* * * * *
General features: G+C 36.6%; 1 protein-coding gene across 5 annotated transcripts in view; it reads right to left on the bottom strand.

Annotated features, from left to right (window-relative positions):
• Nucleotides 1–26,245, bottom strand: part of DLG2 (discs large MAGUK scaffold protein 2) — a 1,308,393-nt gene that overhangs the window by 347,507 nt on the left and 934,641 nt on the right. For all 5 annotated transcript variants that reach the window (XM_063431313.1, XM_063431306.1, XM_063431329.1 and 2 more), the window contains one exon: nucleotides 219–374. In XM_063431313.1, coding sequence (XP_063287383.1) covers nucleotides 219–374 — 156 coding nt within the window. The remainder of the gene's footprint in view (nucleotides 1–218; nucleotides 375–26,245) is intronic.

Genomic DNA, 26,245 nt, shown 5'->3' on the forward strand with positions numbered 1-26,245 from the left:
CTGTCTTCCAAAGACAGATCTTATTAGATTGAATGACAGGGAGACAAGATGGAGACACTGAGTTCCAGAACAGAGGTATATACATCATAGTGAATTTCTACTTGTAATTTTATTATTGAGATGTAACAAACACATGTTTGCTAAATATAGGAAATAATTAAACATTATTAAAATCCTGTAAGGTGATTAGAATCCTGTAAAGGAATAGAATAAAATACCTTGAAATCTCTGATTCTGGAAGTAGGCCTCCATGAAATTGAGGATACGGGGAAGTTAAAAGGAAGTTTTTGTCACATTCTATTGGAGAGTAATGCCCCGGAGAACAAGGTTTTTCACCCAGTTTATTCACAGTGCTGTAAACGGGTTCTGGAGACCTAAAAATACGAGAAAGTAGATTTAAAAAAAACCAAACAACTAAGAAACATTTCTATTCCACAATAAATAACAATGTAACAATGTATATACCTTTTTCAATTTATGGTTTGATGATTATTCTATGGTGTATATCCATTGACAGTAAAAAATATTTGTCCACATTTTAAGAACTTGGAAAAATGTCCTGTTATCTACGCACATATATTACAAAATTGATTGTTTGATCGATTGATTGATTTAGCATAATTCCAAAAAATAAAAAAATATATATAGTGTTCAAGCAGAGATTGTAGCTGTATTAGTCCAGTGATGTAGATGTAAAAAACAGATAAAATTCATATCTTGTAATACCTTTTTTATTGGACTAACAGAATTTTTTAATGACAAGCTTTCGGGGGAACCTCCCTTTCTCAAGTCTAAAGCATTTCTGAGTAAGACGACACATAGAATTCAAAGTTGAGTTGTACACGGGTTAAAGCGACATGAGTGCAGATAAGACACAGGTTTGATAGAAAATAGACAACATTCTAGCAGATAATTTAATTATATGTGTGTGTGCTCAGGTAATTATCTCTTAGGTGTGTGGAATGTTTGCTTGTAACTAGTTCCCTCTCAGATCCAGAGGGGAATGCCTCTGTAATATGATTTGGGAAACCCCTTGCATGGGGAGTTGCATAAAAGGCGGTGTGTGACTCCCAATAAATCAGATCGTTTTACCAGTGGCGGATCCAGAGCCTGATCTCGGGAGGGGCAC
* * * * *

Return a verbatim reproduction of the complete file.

General features: G+C 36.6%; 1 protein-coding gene across 5 annotated transcripts in view; it reads right to left on the bottom strand.

Annotated features, from left to right (window-relative positions):
• Nucleotides 1–26,245, bottom strand: part of DLG2 (discs large MAGUK scaffold protein 2) — a 1,308,393-nt gene that overhangs the window by 347,507 nt on the left and 934,641 nt on the right. For all 5 annotated transcript variants that reach the window (XM_063431313.1, XM_063431306.1, XM_063431329.1 and 2 more), the window contains one exon: nucleotides 219–374. In XM_063431313.1, coding sequence (XP_063287383.1) covers nucleotides 219–374 — 156 coding nt within the window. The remainder of the gene's footprint in view (nucleotides 1–218; nucleotides 375–26,245) is intronic.

Genomic DNA, 26,245 nt, shown 5'->3' on the forward strand with positions numbered 1-26,245 from the left:
CTGTCTTCCAAAGACAGATCTTATTAGATTGAATGACAGGGAGACAAGATGGAGACACTGAGTTCCAGAACAGAGGTATATACATCATAGTGAATTTCTACTTGTAATTTTATTATTGAGATGTAACAAACACATGTTTGCTAAATATAGGAAATAATTAAACATTATTAAAATCCTGTAAGGTGATTAGAATCCTGTAAAGGAATAGAATAAAATACCTTGAAATCTCTGATTCTGGAAGTAGGCCTCCATGAAATTGAGGATACGGGGAAGTTAAAAGGAAGTTTTTGTCACATTCTATTGGAGAGTAATGCCCCGGAGAACAAGGTTTTTCACCCAGTTTATTCACAGTGCTGTAAACGGGTTCTGGAGACCTAAAAATACGAGAAAGTAGATTTAAAAAAAACCAAACAACTAAGAAACATTTCTATTCCACAATAAATAACAATGTAACAATGTATATACCTTTTTCAATTTATGGTTTGATGATTATTCTATGGTGTATATCCATTGACAGTAAAAAATATTTGTCCACATTTTAAGAACTTGGAAAAATGTCCTGTTATCTACGCACATATATTACAAAATTGATTGTTTGATCGATTGATTGATTTAGCATAATTCCAAAAAATAAAAAAATATATATAGTGTTCAAGCAGAGATTGTAGCTGTATTAGTCCAGTGATGTAGATGTAAAAAACAGATAAAATTCATATCTTGTAATACCTTTTTTATTGGACTAACAGAATTTTTTAATGACAAGCTTTCGGGGGAACCTCCCTTTCTCAAGTCTAAAGCATTTCTGAGTAAGACGACACATAGAATTCAAAGTTGAGTTGTACACGGGTTAAAGCGACATGAGTGCAGATAAGACACAGGTTTGATAGAAAATAGACAACATTCTAGCAGATAATTTAATTATATGTGTGTGTGCTCAGGTAATTATCTCTTAGGTGTGTGGAATGTTTGCTTGTAACTAGTTCCCTCTCAGATCCAGAGGGGAATGCCTCTGTAATATGATTTGGGAAACCCCTTGCATGGGGAGTTGCATAAAAGGCGGTGTGTGACTCCCAATAAATCAGATCGTTTTACCAGTGGCGGATCCAGAGCCTGATCTCGGGAGGGGCAC